Testing Adobe AIR applications with QUnit

I’d like to say I always write tests before I write any JavaScript code… Those times when I do write tests, I use the QUnit framework, which is used to test jQuery, so pretty well-tested itself.

I’ve recently been putting together an Adobe AIR application using HTML, CSS and JavaScript (aka Web Standards), which is very empowering and everything, but turned out to be a little tricky to write tests for. All the interesting stuff I wanted to do through AIR’s window.runtime object, such as opening native windows and messing with dock icons, is missing from the browser if you’re trying to test the JavaScript components in isolation. The ideal would be able to run your QUnit tests within the AIR runtime itself.

Fortunately, it’s straightforward to create a test app that wraps the QUnit test runner in the AIR runtime and exercises your code. Here’s how I got going:

Setting up the file structure

The folder structure I am using for the AIR app is like this:

/myApp
   myApp.html
   myApp-app.xml
   /js
      myApp.js
   /css
      styles.css

The myApp-app.xml file is the “application descriptor” that AIR uses to create the .air package when you build the app.

I added two folders at the same level as /myApp, to contain the test framework and test code; the complete structure looks like:

/myApp
   myApp.html
   myApp-app.xml
   /js
      myApp.js
      AIRAliases.js
      jquery-1.3.2.min.js
   /css
      styles.css

/myAppTests
   runner.html
   tests.js
   myAppTests-app.xml

/qunit
   testrunner.js
   testsuite.css

Configuring the test app

The application descriptor for myAppTests is not very different from the descriptor for myApp; here they are:

myApp-app.xml:
<?xml version="1.0" encoding="UTF-8"?>
<application xmlns="http://ns.adobe.com/air/application/1.5">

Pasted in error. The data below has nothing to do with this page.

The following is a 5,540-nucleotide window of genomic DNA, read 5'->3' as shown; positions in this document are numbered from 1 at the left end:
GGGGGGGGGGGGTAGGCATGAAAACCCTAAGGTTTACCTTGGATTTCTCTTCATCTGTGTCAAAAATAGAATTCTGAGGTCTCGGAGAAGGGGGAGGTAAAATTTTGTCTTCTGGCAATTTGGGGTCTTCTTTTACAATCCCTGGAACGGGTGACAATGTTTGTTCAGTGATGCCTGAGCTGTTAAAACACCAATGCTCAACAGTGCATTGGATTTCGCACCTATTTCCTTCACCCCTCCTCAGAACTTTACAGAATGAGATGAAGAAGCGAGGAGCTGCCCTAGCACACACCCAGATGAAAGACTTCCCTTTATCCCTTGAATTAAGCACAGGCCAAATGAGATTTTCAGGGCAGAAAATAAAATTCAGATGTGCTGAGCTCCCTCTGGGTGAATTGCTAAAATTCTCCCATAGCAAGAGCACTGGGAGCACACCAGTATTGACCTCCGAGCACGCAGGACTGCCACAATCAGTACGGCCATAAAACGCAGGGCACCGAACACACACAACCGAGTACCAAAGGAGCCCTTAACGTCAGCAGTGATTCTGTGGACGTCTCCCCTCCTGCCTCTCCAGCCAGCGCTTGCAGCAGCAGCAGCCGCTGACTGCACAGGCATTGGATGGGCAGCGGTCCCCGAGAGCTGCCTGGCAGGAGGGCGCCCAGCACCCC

<id>examples.html.myApp</id>
    <version>0.1</version>
    <filename>myApp</filename>
    <initialWindow>
        <content>myApp.html</content>
        <visible>true</visible>
        <width>400</width>
        <height>800</height>
    </initialWindow>
</application>

myAppTests-app.xml:
<?xml version="1.0" encoding="UTF-8"?>
<application xmlns="http://ns.adobe.com/air/application/1.5">
    <id>examples.html.myAppTests</id>
    <version>0.1</version>
    <filename>myAppTests</filename>
    <initialWindow>
        <content>myAppTests/runner.html</content>
        <visible>true</visible>
        <width>400</width>
        <height>800</height>
    </initialWindow>
</application>

The main structural difference is that myApp-app.xml has an initialWindow.content property set to myApp.html, whereas myAppTests-app.xml refers to the test runner from a directory above: myAppTests/runner.html. This is needed because the test app needs to have its working directory set to the top-level of the file structure, otherwise runner.html won’t be able to get at all the files it needs in other directories (more below).

Putting the correct files in runner.html

Here’s a runner.html that works with the folder structure described above:

<!DOCTYPE HTML PUBLIC "-//W3C//DTD HTML 4.01//EN" "http://www.w3.org/TR/html4/strict.dtd">
<html lang="en">
	<head>
		<meta http-equiv="Content-Type" content="text/html; charset=UTF-8">
		<title>Test Suite</title>
		<link rel="stylesheet" type="text/css" href="../qunit/testsuite.css">
		<script src="../myApp/js/AIRAliases.js" type="text/javascript"></script>
		<script src="../myApp/js/jquery-1.3.2.min.js" type="text/javascript"></script>
		<script src="../qunit/testrunner.js" type="text/javascript"></script>
		<script src="../myApp/js/myApp.js"></script>
		<script src="tests.js" type="text/javascript"></script>
	</head>
	<body>
		<h2 id="banner"></h2>
		<h2 id="userAgent"></h2>
		<ol id="tests"></ol>
		<div id="main"></div>
	</body>
</html>

Running the test suite in debug mode

The easiest way to run the test suite is to use the built-in Adobe Debugger, which lets you test your app without having to build it into an AIR package:

adl myAppTests/myAppTests-app.xml .

Don’t forget the ‘.’ character on the end – this tells the debugger to run with the top-level directory as the working directory – without it, the default is the same directory as XML file.

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One Comment

  1. wnstnsmth
    Posted October 27, 2011 at 4:18 pm | Permalink

    Thank you very much for this introduction. I tried the same with Jasmine instead of QUnit and it worked out of the box.